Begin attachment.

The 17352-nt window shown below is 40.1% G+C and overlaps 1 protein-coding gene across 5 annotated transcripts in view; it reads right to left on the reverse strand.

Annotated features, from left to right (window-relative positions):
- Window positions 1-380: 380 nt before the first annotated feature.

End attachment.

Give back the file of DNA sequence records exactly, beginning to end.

The 17352-nt window shown below is 40.1% G+C and overlaps 1 protein-coding gene across 5 annotated transcripts in view; it reads right to left on the reverse strand.

Annotated features, from left to right (window-relative positions):
- Window positions 1-380: 380 nt before the first annotated feature.